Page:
He returned to New York in the 70's and divided his time between advertising and editorial work. He wrote for Dance Magazine, and drew storyboards for Ted Bates Advertising Agency for clients such as Hertz, Breck Shampoo, Coors, Alpo... moonlighted comics for Warner Communication, DC Comics (Superman, Batman, Wonder Woman Sgt. Rock, Kanigher's Gallery of War, Karate Kid, Richard Dragon, Kung Fu Fighter, League of Superheroes, and others)... illustrated children's books for McGraw Hill, Holt Reinhardt & Winston- CBS, Franklin Watts, Continental Press, and Readers Digest.

He illustrated lavish brochures and LP covers and liners for the Longines Symphonette Recording Society... illustrated a campaign promoting historical silver coins for the Danbury mint. Around this same time Ric taught drawing, color markers, graphic storytelling and the business of art at the Joe Kubert School of Cartooning two days a week for two years.

In the early eighties Ric moved to California and started doing storyboards, layouts, BG designs, and presentation illustrations for Marvel Studios, Filmation, Hanna Barbera, TMS, Saban Entertainment, DIC, Film Roman, and Warner Brothers.

As a staff artist at HB much of the other studio work was freelance. Ric also illustrated for Disney's Adventures Magazine.

Time to get back to the story related to me, about Albert Dorne. Leif, I could go on for a week about Ric. It is easy to see why Mr. Dorne took a personal interest in him. I have attached some of his super-cool work for your perusal.

Mind you, Ric Estrada is quite possibly the kindest, most humble gentlemen I have ever known. His admiration and devotion to Mr. Dorne seemed that of a son. He couldn't say enough about Albert Dorne's friendship and generosity over the years.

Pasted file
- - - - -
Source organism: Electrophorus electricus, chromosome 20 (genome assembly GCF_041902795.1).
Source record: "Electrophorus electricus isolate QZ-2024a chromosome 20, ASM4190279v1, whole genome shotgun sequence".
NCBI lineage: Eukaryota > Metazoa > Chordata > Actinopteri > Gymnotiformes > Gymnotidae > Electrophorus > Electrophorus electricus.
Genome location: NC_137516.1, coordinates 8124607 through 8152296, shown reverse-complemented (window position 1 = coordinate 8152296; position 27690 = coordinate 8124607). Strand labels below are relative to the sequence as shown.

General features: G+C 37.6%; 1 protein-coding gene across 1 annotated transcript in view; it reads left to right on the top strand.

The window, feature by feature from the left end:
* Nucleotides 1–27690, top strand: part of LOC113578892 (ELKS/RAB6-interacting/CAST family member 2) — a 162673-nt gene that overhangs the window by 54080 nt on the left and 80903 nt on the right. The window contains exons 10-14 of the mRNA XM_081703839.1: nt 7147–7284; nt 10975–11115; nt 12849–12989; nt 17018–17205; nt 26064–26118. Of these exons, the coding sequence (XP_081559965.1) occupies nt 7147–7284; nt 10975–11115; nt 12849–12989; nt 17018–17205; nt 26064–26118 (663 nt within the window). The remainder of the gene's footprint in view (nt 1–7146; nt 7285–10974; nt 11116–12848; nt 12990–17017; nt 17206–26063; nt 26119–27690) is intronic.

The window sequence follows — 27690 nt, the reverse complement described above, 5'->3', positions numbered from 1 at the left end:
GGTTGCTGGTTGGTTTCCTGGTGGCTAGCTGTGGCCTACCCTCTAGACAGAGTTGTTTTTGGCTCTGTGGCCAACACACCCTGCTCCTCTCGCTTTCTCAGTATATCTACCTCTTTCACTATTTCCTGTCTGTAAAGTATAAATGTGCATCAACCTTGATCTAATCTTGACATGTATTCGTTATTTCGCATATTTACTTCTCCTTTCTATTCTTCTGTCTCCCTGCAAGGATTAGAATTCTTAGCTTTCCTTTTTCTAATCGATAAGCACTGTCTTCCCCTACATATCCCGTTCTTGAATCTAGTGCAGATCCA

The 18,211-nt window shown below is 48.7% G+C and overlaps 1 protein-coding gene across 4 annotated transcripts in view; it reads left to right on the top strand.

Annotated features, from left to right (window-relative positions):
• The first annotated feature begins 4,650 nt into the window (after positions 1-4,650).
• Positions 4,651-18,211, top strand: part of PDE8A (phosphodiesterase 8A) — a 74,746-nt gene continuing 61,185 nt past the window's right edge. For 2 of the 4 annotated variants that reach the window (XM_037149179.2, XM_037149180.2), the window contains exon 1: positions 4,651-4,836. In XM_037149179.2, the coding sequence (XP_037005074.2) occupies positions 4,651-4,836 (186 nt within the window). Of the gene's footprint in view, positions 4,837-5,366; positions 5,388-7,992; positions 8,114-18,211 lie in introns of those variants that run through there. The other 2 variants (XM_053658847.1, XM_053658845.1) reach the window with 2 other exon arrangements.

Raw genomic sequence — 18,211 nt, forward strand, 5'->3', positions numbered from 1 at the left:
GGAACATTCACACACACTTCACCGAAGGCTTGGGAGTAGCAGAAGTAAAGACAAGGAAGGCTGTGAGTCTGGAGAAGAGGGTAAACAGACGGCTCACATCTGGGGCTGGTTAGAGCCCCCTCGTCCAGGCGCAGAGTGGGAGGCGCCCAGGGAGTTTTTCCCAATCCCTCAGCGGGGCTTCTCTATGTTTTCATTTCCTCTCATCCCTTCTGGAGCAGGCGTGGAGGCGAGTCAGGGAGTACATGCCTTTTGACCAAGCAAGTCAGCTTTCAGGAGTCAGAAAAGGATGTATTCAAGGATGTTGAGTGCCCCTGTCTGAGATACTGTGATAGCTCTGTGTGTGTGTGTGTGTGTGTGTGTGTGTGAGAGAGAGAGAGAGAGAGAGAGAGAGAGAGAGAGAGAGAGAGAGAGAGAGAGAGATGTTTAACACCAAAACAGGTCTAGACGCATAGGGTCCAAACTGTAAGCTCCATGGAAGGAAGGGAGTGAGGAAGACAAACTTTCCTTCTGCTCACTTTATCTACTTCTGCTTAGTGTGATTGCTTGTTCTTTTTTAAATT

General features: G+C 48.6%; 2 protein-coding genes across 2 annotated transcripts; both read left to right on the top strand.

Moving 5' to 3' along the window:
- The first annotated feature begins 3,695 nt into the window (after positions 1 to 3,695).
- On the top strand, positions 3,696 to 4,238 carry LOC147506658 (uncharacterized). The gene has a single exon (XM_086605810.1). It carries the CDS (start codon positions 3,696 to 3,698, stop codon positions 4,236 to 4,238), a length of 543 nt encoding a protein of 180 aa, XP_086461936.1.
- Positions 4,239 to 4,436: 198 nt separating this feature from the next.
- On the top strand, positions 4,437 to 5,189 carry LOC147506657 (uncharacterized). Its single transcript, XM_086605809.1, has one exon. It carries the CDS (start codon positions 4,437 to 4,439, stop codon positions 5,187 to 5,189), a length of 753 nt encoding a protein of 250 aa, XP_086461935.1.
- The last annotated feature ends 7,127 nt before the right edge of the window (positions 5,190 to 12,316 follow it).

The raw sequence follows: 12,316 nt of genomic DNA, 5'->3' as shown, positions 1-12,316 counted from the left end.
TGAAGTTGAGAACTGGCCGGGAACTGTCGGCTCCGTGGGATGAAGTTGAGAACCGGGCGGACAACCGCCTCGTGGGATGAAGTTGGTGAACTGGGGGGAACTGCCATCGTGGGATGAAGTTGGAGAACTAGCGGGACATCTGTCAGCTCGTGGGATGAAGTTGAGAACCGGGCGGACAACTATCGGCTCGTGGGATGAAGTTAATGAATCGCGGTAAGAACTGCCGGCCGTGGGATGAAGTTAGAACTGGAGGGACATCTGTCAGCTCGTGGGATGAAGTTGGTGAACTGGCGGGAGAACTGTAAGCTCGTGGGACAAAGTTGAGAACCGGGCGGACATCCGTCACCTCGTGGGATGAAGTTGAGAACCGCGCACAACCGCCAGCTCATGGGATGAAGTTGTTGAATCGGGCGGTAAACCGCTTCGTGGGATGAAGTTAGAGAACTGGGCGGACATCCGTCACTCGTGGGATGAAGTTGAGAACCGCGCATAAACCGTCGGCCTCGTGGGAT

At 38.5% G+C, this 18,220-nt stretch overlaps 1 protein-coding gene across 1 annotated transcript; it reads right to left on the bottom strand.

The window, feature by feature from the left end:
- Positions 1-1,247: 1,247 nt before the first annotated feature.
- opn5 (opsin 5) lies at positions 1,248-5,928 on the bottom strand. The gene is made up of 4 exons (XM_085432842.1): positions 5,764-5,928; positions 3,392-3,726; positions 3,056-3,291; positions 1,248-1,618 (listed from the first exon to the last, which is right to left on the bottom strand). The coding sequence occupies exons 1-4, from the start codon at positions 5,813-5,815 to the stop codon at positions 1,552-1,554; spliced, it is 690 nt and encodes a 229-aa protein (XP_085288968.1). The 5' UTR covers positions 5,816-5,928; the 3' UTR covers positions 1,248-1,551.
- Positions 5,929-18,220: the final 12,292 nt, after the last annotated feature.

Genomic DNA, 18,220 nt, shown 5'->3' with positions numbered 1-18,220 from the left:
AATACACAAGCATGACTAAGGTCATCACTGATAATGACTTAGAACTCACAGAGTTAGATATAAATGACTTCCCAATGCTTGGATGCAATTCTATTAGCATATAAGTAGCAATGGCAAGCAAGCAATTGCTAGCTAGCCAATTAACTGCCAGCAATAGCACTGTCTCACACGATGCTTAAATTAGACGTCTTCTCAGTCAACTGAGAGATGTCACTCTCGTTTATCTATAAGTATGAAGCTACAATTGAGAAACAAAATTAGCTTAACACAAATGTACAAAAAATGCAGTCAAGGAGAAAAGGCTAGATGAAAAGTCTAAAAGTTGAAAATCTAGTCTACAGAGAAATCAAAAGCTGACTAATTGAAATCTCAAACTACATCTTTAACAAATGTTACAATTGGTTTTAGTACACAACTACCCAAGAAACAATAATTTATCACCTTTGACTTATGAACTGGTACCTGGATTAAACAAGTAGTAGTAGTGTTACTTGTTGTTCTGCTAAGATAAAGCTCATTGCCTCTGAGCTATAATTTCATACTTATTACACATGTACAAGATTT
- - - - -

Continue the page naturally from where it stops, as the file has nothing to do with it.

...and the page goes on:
Ric once told me a story of unexpectedly attending a holiday party in the early 50's with Mr. Dorne. Not having been able to dress for the occasion, it had been pointed out that he wasn't wearing a necktie by one of the other attendees. Seeing an uncomfortable situation arising with a young unknown artist at a swank party, Mr. Dorne unknotted his own tie and gave it to Ric.

Quite possibly the most telling story that represented Albert Dorne's character and personality was also the the saddest. Ric was there with him the day he passed away. He had apparently been admitted to the hospital to perform a routine procedure. But something happened. A chart was misread, or something... that lead to him being given incorrect medication, or unnecessary action. Frankly, the facts surrounding this story were so enervating that I have long forgotten the specifics. They don't matter. He died unnecessarily.

To make matters worse. He knew. He knew before the doctors. According to Ric, Mr. Dorne accepted his untimely fate without resentment or anger. He had lived a rich full life to that point, and had touched a great many people.

Not sure how to end this one, Leif. Its a brick wall in the life and story of a great guy and superb illustrator. We should be thinking in terms of another 20 years of this man's life.

Hope you enjoy Ric's material. . .

With every good wish,


  1. This is wonderful. Ric was a hero of mine when I was growing up in the 70's for his DC artwork and to suddenly be reminded of how great the man is and to find out so much about him is quite mindblowing. Is there a biography of Ric or anything like that available do you know?